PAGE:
Elizabeth and Scott Kent had considered adopting an older child through Child Protective Services. When they visited a nearby church and saw the photos in the Heart Gallery exhibition — face after face of children in North Texas waiting to be adopted — it sealed their decision.

“That was our turning point,” Elizabeth says. “People can throw statistics at you all day long … The Heart Gallery is basically showing you that these kids are like any other kid walking down the street. These are children in the greater Dallas area. These are children who have been photographed by professional photographers who have donated their time. It is a really, really moving experience. It makes you realize that these kids are out there and in your back yard.”

Elizabeth and Scott adopted their first daughter, Eva, at birth about four years ago. After seeing the photo exhibition, they decided to adopt a second child through CPS. Their license to adopt should be granted any day, and then they will begin working with a social worker to find a child.

“We’re really OK opening our hearts to any child who will fit in our home,” Elizabeth says.

Because of their powerful experience with the Heart Gallery, the worked to bring it to their own congregation, Lake Highlands United Methodist Church, where the traveling photo exhibit will be visiting this month. The exhibit is open to the community.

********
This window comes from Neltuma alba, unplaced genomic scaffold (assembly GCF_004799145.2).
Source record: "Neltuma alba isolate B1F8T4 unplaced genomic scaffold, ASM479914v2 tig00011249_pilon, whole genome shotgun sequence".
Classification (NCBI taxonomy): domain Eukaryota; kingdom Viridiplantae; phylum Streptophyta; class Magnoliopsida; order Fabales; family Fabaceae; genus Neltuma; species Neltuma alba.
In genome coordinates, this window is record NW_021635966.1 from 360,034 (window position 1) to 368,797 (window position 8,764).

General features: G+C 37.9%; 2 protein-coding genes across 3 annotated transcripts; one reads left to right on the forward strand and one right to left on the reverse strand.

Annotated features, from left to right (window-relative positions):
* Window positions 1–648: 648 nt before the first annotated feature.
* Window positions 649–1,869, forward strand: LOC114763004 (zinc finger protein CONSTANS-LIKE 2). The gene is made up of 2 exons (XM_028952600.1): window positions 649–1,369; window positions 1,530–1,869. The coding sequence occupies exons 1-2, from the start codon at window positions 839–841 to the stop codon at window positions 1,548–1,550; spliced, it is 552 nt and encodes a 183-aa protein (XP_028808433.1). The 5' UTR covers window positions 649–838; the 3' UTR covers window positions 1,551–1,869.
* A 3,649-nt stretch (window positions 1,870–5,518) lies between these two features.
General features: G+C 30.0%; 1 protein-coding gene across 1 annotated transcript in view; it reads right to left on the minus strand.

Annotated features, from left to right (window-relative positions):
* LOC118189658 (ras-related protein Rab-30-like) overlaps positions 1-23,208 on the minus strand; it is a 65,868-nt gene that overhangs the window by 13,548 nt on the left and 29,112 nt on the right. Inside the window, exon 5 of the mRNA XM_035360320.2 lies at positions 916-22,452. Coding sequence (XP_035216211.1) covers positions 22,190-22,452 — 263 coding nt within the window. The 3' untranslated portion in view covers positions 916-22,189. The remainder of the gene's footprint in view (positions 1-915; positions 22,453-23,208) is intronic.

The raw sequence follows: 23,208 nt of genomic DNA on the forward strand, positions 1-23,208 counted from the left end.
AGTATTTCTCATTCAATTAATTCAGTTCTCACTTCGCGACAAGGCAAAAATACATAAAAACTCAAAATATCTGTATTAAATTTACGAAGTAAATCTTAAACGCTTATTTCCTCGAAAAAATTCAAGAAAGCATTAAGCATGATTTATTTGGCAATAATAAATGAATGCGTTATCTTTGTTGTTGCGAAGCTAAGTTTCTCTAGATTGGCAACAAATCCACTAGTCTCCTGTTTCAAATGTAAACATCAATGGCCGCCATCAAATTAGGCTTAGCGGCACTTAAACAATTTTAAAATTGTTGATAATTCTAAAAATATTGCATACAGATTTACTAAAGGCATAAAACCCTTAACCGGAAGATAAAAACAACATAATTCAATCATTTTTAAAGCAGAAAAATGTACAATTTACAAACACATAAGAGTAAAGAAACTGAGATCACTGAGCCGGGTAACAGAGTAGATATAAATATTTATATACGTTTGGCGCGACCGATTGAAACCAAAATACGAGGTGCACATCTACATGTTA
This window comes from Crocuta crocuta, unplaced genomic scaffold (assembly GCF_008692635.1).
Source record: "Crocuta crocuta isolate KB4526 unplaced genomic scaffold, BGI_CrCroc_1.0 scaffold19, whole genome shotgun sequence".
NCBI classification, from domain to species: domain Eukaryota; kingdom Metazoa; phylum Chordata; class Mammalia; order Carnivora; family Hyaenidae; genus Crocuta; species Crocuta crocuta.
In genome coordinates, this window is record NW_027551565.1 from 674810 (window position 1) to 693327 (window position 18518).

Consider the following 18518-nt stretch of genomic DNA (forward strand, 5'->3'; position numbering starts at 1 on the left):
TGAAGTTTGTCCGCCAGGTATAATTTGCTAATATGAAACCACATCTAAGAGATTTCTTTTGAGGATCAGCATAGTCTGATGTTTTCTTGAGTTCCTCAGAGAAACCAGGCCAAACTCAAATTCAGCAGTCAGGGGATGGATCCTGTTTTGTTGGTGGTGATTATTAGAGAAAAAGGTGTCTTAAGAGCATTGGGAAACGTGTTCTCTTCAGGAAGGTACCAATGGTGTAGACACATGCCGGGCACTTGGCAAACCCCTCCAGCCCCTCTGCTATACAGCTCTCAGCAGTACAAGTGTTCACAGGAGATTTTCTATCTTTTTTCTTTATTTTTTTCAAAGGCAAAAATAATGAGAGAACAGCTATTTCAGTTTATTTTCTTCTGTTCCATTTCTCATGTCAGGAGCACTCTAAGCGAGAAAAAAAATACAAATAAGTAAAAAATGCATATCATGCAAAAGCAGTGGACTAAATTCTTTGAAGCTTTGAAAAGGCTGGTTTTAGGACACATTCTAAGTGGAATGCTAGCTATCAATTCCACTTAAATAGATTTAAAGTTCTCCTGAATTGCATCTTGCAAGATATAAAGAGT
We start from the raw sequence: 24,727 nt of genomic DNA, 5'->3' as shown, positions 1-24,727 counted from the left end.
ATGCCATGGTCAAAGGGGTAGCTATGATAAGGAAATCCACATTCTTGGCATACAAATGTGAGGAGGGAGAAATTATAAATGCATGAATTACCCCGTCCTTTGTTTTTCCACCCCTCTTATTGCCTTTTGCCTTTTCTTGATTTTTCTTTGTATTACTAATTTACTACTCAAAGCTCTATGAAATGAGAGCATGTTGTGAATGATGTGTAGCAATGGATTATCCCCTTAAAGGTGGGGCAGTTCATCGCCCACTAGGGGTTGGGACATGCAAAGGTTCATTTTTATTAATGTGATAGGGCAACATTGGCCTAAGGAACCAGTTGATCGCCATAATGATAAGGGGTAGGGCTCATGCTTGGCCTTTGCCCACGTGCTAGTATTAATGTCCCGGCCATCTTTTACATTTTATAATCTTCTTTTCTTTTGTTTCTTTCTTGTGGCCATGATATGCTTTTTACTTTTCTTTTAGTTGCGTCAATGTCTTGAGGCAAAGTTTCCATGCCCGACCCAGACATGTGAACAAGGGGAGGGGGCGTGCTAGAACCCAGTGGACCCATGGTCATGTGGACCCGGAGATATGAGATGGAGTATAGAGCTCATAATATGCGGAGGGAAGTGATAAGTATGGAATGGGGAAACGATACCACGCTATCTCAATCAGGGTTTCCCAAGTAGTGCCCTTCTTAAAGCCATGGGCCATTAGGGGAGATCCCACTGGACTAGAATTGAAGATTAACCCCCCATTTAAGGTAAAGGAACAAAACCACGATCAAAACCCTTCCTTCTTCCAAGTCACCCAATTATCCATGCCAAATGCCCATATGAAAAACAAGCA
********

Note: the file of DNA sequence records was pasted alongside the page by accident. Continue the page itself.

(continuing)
The Heart Gallery does more than encourage adoption; it also raises awareness of the many ways to be involved with children in foster care, from donating school supplies to volunteering to be a mentor, Elizabeth says.

“You don’t have to (adopt),” Elizabeth says. “Even if you can give them a toothbrush, something is better than nothing.”

The Heart Gallery first opened in New Mexico in 2001. CPS launched the program in Texas a few years ago to feature local children. Then, earlier this year, volunteer organization The Faith Connection took over the exhibition for CPS in North Texas. All of the photos and displays were updated over the summer, featuring 81 children in 67 photographs.

There are generally 5,000 children in foster care in North Texas and about 1,000 waiting to be adopted, says Marissa Gonzales, spokeswoman for CPS. She says the Heart Gallery and the volunteers who coordinate it really help children in North Texas.

“There are a lot of misconceptions of children in foster care,” Gonzales says. “People believe … they are broken or damaged. The reality is they are children like any other. And they need parents like any other children.”

Heart Gallery
where/ Lake Highlands United Methodist Church, 9015 Plano
when/ Saturday, Sept. 8, through Sunday, Sept. 23; volunteers will be on-hand to answer questions before and after services
what else/ The opening reception Sept. 8 from 7-9 p.m. features refreshments and live classical music. When the exhibit closes Sept. 23, an informational meeting from noon-2:30 p.m. will provide input from various organizations that serve foster children about how to get involved.